Before there was a “9-11-2001” there was a day that will live in infamy, “12-7-1941” or “Pearl Harbor Day.” Both these dates represent when our nation suffered & survived from surprise attacks and then rebounded to soldier on and combat an enemy. Inspired by the painting by W.H. Johnson, here is my sketch of “Soldiers Training Today.”
Whereas, Johnson depicts a unit of riflemen in a segregated army, I chose to create a smaller force depicting a multiracial mix of infantry. Where Johnson’s force is dressed in olive drab, today’s force wears a uniform that blends more easily with the desert sand. Yes, I chose also to have everyone march under one flag and under the leadership of a commander who is of mixed race.
Who knows what tomorrow’s Army will look like? Who knows how they will be equipped and trained? Who knows if we will be ready for the next surprise attack?
How are YOU preparing for your next surprise?
How are YOU equipping yourself?
Have you “joined a unit” to gain support for your next campaign or project?
Who is your leader-mentor-coach-drill instructor-teacher?
NOTE: The “Draw & Discover” program hosted by the Smithsonian meets weekly and offers free classes to all who are interested and can attend. Art supplies are available and folks are encouraged to bring a sketchbook. Each session starts with a challenge and students have 90 minutes to then complete their drawings. The last 30 minutes of each session is used to share and discuss your work with others.
This week’s challenge … Find a sculpture or painting in the Luce Center to sketch that has a seemingly obvious local color. Use the complement of that color to tone down the color and to create variation. Don’t forget about tone. Try to match the colors but pay attention to extreme dark and lights to create a more complete drawing.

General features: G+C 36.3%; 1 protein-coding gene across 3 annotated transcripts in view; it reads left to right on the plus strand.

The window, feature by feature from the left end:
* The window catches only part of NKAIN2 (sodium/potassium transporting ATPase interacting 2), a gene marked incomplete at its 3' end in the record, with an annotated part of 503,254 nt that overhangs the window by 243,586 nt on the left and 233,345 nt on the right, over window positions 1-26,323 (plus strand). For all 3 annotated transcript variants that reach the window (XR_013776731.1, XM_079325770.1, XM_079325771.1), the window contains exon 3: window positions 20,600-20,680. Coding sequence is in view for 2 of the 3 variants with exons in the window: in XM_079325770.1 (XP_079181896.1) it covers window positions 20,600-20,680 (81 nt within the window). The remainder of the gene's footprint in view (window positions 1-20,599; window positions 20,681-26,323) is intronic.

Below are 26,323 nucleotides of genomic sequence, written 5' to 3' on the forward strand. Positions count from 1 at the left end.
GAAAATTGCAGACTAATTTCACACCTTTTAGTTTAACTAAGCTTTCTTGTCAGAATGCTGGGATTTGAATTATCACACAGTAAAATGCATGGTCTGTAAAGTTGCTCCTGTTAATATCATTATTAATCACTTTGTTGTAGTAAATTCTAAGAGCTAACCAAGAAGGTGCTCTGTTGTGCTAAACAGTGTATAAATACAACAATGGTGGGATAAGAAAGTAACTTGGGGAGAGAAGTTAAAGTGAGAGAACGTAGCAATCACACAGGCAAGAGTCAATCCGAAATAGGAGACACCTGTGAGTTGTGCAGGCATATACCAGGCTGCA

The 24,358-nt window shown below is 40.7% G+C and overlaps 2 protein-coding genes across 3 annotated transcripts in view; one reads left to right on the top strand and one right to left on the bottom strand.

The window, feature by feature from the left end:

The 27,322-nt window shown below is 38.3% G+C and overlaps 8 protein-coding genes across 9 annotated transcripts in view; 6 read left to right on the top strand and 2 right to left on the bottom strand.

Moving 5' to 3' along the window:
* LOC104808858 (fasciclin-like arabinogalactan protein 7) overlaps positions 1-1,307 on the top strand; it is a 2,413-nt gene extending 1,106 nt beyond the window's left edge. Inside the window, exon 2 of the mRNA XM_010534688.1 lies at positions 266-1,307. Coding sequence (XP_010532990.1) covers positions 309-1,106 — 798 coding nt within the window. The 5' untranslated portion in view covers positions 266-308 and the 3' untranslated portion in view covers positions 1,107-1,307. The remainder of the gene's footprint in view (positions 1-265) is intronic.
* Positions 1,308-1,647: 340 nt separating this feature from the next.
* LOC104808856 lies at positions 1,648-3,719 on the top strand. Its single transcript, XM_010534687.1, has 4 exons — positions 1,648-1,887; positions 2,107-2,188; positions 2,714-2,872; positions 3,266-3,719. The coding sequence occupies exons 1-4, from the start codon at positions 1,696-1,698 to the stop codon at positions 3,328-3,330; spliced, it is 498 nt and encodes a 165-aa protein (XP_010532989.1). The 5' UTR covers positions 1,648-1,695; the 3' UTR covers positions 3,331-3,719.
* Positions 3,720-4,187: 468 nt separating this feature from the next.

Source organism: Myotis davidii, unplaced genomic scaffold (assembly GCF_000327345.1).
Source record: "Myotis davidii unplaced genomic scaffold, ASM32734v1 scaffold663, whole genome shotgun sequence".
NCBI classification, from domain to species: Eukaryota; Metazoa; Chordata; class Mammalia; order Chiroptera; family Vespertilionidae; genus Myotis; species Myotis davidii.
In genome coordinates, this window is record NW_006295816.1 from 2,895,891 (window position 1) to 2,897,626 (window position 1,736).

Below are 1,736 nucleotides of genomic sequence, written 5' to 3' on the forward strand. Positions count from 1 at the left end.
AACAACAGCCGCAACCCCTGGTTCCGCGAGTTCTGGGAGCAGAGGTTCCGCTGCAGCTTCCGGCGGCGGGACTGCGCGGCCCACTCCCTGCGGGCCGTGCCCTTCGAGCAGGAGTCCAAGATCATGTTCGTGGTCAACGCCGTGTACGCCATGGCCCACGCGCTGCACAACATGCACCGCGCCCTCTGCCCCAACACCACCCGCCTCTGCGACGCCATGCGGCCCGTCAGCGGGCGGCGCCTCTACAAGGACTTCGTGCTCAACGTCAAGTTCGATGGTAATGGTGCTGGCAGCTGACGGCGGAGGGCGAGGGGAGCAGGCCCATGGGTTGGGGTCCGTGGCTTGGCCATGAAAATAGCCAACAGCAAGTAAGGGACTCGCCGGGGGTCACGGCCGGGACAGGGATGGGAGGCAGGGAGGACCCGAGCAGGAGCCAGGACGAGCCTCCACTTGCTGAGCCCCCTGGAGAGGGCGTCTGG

My intentions … Find a work of primitive art and look to interpret the work and experiment with color. I chose this piece not only for the historic message about preparing for a surprise but also because of the purple mountains and yellow sand. I used complementary colors to accent the faces and hands of the soldiers above; selecting a sand-colored paper and working with colored pencils to hone my graphic skills.
Back story … My daughter suggested awhile ago that I might benefit from some art instruction. Having sent her to the Savannah College of Art and Design, I knew that I couldn’t afford to go back to school myself but rather had to find a teacher / coach who was local and — well — cheap. Which begs yet another question — what are YOU doing to enhance your skills and/or add another tool to your tool chest?